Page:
Maybe you can explain something. I see lots of tiny Asian restaurants
pop-up here and there in my area. The people who work there seem to be
to this county based on their command of the language. Their restaurants
seem to survive while others, even big chains, come and go.
Well, just a theory, but here's what I think. Historically, people who are
new to our country are willing to work harder, and accept a lower standard
of living. They are more likely to be willing to put in 80 hours a week and
"get by" than most born Americans. What would be interesting would be to see
how any of these places make it to a second generation. Also, many of these
places are small, carry out type places that can operate on low overhead.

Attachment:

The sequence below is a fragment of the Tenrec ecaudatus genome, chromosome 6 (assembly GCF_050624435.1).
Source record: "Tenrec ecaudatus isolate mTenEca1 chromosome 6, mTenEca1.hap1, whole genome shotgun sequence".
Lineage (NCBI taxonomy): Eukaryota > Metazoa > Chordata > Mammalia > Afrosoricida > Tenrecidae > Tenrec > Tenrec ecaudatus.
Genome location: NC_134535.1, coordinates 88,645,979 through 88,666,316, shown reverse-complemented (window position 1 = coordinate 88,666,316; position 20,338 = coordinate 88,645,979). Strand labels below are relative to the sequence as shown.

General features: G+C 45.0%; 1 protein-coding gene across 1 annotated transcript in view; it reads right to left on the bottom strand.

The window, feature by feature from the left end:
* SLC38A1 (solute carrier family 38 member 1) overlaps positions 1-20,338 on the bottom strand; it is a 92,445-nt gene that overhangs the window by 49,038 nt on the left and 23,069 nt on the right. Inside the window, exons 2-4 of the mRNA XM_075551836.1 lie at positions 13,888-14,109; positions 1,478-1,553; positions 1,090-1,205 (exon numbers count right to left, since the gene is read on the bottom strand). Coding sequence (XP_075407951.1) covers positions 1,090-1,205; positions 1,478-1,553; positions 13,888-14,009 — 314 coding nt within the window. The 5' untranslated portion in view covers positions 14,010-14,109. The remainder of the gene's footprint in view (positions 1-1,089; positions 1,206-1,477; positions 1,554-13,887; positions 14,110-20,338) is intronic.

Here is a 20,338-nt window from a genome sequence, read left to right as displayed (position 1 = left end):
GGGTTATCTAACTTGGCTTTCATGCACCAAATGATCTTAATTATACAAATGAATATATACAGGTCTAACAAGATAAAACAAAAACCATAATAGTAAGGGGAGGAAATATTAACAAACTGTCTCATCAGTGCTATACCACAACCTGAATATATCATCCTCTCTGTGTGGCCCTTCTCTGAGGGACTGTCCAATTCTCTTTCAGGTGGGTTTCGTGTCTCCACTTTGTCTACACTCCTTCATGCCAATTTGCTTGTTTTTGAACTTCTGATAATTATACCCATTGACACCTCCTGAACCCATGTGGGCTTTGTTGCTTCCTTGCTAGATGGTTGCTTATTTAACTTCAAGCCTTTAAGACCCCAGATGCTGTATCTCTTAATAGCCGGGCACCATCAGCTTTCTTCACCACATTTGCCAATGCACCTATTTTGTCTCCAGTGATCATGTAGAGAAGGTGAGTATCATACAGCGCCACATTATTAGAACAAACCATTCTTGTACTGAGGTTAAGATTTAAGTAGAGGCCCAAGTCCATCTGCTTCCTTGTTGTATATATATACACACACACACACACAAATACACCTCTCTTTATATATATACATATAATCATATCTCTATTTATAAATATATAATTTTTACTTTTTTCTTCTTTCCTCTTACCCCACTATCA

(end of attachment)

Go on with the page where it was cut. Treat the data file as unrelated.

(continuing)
The people I have talked to about starting up a restaurant (and this may be
due to the nature of my company) tend to be looking for a more traditional
"sit down" style operation. They always have "great family recipes", and
often put in time as a server somewhere in their high school days.
Of course, it should be said that many people DO know what they are getting
into, and have a great deal of success.
There are more independent Chinese Restaurants in the US than there are